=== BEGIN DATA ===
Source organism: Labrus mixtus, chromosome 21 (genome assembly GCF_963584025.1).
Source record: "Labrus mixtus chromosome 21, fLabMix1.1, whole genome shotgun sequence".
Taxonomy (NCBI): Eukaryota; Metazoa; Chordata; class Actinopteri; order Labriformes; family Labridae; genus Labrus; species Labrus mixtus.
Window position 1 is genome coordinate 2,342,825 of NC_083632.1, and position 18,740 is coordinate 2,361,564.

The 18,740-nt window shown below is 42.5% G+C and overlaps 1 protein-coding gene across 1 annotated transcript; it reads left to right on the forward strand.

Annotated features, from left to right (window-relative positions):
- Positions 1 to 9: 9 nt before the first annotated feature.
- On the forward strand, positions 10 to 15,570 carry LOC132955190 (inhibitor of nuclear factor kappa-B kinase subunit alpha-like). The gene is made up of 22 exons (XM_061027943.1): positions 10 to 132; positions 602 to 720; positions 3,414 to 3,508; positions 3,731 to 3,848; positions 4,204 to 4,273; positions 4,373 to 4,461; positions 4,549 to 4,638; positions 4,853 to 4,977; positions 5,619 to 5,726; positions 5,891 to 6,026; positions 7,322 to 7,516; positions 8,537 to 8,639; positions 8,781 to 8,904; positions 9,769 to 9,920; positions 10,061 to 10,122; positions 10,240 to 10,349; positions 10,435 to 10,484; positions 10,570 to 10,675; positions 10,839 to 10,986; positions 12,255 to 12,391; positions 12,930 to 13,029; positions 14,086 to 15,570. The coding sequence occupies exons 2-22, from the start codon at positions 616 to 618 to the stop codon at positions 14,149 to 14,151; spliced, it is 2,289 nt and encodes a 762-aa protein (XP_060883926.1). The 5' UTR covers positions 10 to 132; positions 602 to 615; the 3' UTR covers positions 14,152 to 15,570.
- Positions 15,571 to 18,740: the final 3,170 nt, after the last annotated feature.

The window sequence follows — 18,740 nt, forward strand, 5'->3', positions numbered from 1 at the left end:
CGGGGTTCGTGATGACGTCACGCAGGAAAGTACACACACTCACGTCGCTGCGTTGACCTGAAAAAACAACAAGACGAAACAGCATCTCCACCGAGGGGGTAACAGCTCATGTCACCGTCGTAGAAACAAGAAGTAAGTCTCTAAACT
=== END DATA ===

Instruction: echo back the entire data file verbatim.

Source organism: Labrus mixtus, chromosome 21 (genome assembly GCF_963584025.1).
Source record: "Labrus mixtus chromosome 21, fLabMix1.1, whole genome shotgun sequence".
Taxonomy (NCBI): Eukaryota; Metazoa; Chordata; class Actinopteri; order Labriformes; family Labridae; genus Labrus; species Labrus mixtus.
Window position 1 is genome coordinate 2,342,825 of NC_083632.1, and position 18,740 is coordinate 2,361,564.

The 18,740-nt window shown below is 42.5% G+C and overlaps 1 protein-coding gene across 1 annotated transcript; it reads left to right on the forward strand.

Annotated features, from left to right (window-relative positions):
- Positions 1 to 9: 9 nt before the first annotated feature.
- On the forward strand, positions 10 to 15,570 carry LOC132955190 (inhibitor of nuclear factor kappa-B kinase subunit alpha-like). The gene is made up of 22 exons (XM_061027943.1): positions 10 to 132; positions 602 to 720; positions 3,414 to 3,508; positions 3,731 to 3,848; positions 4,204 to 4,273; positions 4,373 to 4,461; positions 4,549 to 4,638; positions 4,853 to 4,977; positions 5,619 to 5,726; positions 5,891 to 6,026; positions 7,322 to 7,516; positions 8,537 to 8,639; positions 8,781 to 8,904; positions 9,769 to 9,920; positions 10,061 to 10,122; positions 10,240 to 10,349; positions 10,435 to 10,484; positions 10,570 to 10,675; positions 10,839 to 10,986; positions 12,255 to 12,391; positions 12,930 to 13,029; positions 14,086 to 15,570. The coding sequence occupies exons 2-22, from the start codon at positions 616 to 618 to the stop codon at positions 14,149 to 14,151; spliced, it is 2,289 nt and encodes a 762-aa protein (XP_060883926.1). The 5' UTR covers positions 10 to 132; positions 602 to 615; the 3' UTR covers positions 14,152 to 15,570.
- Positions 15,571 to 18,740: the final 3,170 nt, after the last annotated feature.

The window sequence follows — 18,740 nt, forward strand, 5'->3', positions numbered from 1 at the left end:
CGGGGTTCGTGATGACGTCACGCAGGAAAGTACACACACTCACGTCGCTGCGTTGACCTGAAAAAACAACAAGACGAAACAGCATCTCCACCGAGGGGGTAACAGCTCATGTCACCGTCGTAGAAACAAGAAGTAAGTCTCTAAACT